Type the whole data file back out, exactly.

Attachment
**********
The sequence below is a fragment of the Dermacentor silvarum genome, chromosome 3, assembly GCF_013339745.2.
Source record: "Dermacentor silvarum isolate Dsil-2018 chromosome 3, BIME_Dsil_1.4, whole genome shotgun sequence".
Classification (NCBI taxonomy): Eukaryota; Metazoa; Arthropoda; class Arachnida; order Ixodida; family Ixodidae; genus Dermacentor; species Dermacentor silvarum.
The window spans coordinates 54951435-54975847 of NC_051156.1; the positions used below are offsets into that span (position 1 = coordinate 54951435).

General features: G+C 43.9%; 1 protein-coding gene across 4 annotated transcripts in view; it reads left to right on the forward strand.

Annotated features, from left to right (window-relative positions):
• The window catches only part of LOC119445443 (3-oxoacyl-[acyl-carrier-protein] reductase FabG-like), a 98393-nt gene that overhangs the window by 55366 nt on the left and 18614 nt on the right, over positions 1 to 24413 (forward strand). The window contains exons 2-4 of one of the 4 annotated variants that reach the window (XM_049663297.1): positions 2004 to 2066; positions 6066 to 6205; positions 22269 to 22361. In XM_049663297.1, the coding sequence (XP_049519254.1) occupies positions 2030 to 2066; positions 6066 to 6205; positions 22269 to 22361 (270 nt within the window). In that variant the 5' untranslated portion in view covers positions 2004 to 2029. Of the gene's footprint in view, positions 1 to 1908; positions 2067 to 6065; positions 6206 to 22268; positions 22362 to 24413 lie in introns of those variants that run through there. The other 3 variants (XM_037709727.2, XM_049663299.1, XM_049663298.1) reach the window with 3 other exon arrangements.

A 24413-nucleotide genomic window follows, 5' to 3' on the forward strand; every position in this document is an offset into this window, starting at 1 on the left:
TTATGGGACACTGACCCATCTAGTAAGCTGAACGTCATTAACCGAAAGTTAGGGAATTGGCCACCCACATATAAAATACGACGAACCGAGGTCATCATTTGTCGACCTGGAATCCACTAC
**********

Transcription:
The sequence below is a fragment of the Dermacentor silvarum genome, chromosome 3, assembly GCF_013339745.2.
Source record: "Dermacentor silvarum isolate Dsil-2018 chromosome 3, BIME_Dsil_1.4, whole genome shotgun sequence".
Classification (NCBI taxonomy): Eukaryota; Metazoa; Arthropoda; class Arachnida; order Ixodida; family Ixodidae; genus Dermacentor; species Dermacentor silvarum.
The window spans coordinates 54951435-54975847 of NC_051156.1; the positions used below are offsets into that span (position 1 = coordinate 54951435).

General features: G+C 43.9%; 1 protein-coding gene across 4 annotated transcripts in view; it reads left to right on the forward strand.

Annotated features, from left to right (window-relative positions):
• The window catches only part of LOC119445443 (3-oxoacyl-[acyl-carrier-protein] reductase FabG-like), a 98393-nt gene that overhangs the window by 55366 nt on the left and 18614 nt on the right, over positions 1 to 24413 (forward strand). The window contains exons 2-4 of one of the 4 annotated variants that reach the window (XM_049663297.1): positions 2004 to 2066; positions 6066 to 6205; positions 22269 to 22361. In XM_049663297.1, the coding sequence (XP_049519254.1) occupies positions 2030 to 2066; positions 6066 to 6205; positions 22269 to 22361 (270 nt within the window). In that variant the 5' untranslated portion in view covers positions 2004 to 2029. Of the gene's footprint in view, positions 1 to 1908; positions 2067 to 6065; positions 6206 to 22268; positions 22362 to 24413 lie in introns of those variants that run through there. The other 3 variants (XM_037709727.2, XM_049663299.1, XM_049663298.1) reach the window with 3 other exon arrangements.

A 24413-nucleotide genomic window follows, 5' to 3' on the forward strand; every position in this document is an offset into this window, starting at 1 on the left:
TTATGGGACACTGACCCATCTAGTAAGCTGAACGTCATTAACCGAAAGTTAGGGAATTGGCCACCCACATATAAAATACGACGAACCGAGGTCATCATTTGTCGACCTGGAATCCACTAC